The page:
Subject(s)
COVID-19 , Dermatitis, Atopic , Eczema , Facial Dermatoses , Antibodies, Monoclonal, Humanized , Dermatitis, Atopic/complications , Dermatitis, Atopic/drug therapy , Dermatitis, Atopic/epidemiology , Eczema/complications , Facial Dermatoses/complications , Humans , Pandemics/prevention & control , SARS-CoV-2 , Severity of Illness Index , Treatment Outcome
3.
Actas Dermosifiliogr ; 113(3): 286-293, 2022 Mar.
Article in English | MEDLINE | ID: covidwho-1827754

ABSTRACT

Atopic dermatitis (AD) is a chronic skin disease that may be triggered by psychological conditions and several allergens. Patients with AD may be experienced disease exacerbation due to the COVID-19 pandemic lifestyle including home-quarantine and increased stress. We obtained the electronic data of 100 AD patients admitted to our hospital from 2016 to 2019 and called them with specific phone line. Out of 100 patients, 43 were male, and 57 were female (mean age ± SD: 45.85 ± 16.90). Sixty patients (37 females and 23males; mean age: 42.22 ± 14.71) confronted disease flare-up during the COVID-19 era. Exacerbation of AD was correlated with treatment dose alteration, a lengthy history of atopic dermatitis, eczema duration, self-isolation, frequent handwashing, hand disinfection, and POEM scoring (P < 0.05). Regarding the POEM scoring, 61 patients with moderate to severe AD experienced higher anxiety than 39 patients with silent to mild AD (P = 0.013). In this study, most patients experienced disease exacerbation and perceived mild anxiety in this pandemic.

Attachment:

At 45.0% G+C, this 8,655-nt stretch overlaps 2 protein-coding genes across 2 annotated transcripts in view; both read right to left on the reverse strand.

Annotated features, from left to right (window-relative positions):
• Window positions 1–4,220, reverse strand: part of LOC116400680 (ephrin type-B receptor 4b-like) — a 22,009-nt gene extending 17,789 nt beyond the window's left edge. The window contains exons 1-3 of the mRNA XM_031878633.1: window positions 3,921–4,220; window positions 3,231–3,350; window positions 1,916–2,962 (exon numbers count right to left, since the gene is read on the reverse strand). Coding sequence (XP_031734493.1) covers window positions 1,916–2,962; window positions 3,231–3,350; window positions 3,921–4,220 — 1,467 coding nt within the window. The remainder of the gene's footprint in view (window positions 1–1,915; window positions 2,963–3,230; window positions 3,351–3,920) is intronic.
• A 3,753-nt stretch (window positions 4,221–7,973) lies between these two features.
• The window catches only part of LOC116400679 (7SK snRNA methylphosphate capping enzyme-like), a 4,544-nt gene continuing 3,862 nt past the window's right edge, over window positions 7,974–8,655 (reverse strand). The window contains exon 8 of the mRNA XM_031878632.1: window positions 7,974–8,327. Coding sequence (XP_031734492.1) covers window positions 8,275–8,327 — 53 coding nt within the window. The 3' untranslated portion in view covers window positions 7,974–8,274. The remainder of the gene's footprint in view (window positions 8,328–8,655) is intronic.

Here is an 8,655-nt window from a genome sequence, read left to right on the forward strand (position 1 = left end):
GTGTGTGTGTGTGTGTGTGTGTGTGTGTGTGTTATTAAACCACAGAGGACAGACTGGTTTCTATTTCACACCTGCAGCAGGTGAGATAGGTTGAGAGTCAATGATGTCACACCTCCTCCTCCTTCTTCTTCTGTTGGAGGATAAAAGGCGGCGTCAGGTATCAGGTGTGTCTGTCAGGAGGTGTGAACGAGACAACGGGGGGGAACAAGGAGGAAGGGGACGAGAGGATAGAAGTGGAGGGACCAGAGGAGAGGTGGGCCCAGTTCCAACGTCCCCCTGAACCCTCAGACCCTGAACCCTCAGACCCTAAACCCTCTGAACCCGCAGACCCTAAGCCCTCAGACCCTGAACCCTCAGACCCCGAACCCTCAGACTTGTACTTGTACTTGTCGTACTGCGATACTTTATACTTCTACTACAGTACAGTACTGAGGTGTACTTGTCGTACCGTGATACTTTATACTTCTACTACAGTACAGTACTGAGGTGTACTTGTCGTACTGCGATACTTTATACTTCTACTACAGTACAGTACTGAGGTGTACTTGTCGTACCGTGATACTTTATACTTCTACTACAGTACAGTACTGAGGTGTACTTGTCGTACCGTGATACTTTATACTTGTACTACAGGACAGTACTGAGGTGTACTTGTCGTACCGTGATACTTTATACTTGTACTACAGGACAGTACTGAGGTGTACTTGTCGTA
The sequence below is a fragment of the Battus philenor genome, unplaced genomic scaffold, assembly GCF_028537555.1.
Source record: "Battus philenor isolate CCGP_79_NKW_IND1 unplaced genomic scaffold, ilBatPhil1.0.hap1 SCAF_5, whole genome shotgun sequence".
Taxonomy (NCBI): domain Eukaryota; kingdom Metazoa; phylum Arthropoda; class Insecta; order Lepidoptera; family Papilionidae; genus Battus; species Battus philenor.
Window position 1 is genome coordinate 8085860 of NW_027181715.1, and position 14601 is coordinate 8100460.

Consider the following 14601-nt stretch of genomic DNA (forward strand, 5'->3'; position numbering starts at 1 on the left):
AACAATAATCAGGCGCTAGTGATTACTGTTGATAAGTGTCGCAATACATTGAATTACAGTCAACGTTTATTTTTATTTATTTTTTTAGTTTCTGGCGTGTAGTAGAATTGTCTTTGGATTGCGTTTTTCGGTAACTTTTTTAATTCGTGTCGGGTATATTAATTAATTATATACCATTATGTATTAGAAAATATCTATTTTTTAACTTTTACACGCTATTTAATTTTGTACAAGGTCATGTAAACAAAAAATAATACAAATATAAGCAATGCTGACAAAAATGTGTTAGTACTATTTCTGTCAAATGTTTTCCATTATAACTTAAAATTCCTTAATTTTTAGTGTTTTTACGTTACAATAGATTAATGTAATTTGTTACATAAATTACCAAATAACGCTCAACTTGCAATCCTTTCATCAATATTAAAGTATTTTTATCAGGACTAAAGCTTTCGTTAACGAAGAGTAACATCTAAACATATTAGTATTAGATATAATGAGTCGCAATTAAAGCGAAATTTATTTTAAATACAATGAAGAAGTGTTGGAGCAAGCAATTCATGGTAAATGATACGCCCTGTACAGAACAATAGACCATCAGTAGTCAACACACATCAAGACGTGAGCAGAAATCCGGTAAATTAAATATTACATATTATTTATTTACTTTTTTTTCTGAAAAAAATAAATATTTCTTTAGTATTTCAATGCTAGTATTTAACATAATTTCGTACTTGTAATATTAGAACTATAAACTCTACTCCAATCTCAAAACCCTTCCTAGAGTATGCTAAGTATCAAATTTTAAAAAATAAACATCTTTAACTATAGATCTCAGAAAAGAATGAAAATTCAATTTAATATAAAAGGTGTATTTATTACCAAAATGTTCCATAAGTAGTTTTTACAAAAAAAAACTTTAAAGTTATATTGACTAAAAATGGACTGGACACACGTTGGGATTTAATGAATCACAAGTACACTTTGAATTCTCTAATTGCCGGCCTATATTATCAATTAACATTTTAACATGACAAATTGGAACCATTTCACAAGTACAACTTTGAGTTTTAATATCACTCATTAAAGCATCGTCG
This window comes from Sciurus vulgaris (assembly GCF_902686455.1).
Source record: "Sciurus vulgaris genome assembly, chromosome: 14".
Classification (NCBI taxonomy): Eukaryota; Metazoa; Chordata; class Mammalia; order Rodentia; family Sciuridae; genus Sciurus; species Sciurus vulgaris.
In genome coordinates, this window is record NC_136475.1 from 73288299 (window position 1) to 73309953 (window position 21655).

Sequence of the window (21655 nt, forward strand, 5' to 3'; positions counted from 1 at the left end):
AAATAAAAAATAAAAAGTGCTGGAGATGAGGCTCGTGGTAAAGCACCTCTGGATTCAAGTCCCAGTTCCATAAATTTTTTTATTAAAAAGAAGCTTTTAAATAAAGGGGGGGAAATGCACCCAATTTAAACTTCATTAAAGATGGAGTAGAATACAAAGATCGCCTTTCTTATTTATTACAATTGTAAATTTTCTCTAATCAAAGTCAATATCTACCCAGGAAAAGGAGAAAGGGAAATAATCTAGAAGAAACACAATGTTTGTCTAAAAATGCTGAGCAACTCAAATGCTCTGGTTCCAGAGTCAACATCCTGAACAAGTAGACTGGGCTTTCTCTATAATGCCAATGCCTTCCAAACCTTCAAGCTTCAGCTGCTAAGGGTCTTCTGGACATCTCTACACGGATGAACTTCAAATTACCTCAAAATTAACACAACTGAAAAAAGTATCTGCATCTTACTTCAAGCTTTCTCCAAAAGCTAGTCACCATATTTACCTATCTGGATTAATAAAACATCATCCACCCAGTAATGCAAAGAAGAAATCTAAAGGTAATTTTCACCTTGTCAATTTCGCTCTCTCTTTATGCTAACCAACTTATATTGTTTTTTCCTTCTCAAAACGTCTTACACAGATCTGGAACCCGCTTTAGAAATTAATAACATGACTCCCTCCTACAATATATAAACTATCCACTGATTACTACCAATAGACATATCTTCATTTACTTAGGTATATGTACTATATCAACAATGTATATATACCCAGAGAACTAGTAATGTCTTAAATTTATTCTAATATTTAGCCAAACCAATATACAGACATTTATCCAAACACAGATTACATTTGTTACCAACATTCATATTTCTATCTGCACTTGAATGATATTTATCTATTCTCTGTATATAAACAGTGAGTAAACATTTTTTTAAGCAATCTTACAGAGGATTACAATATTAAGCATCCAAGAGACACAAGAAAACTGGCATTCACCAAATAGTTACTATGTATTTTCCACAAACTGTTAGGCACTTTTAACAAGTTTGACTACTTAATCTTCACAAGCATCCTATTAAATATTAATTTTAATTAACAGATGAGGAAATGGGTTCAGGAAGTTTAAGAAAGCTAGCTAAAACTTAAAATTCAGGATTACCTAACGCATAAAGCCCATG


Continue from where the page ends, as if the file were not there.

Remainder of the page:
La dermatitis atópica (DA) es una enfermedad cutánea crónica que puede desencadenarse debido a situaciones psicológicas y ciertos alérgenos. Los pacientes con DA pueden haber experimentado una exacerbación de la enfermedad debido al estilo de vida durante la pandemia de la COVID-19, incluyendo el confinamiento domiciliario y el incremento del estrés. Obtuvimos los datos electrónicos de 100 pacientes con DA ingresados en nuestro hospital de 2016 a 2019, y les llamamos con una línea telefónica específica.De los 100 pacientes, 43 eran varones y 57 mujeres (edad media ± DE: 45,85 ± 16,90), de los cuales 60 (37 mujeres y 23 varones, con edad media de 42,22 ± 14,71) experimentaron el brote de la enfermedad durante la etapa de la COVID-19. La exacerbación de la DA guardó relación con la alteración de la dosis de tratamiento, un largo historial de dermatitis atópica, la duración del eccema, el autoaislamiento, la frecuencia del lavado de manos, la desinfección de las manos, y la puntuación POEM (p < 0,05). En lo referente a dicha puntuación, los 61 pacientes con DA de moderada a grave experimentaron mayor ansiedad que los 39 pacientes con DA de silente a leve (p = 0,013).En este estudio muchos pacientes experimentaron exacerbación de la enfermedad y percibieron ansiedad leve durante la pandemia.


Subject(s)
COVID-19 , Dermatitis, Atopic , Adult , COVID-19/epidemiology , Dermatitis, Atopic/complications , Dermatitis, Atopic/epidemiology , Disease Progression , Female , Humans , Male , Middle Aged , Pandemics , Severity of Illness Index
4.
J Allergy Clin Immunol Pract ; 10(1): 134-142, 2022 01.
Article in English | MEDLINE | ID: covidwho-1487805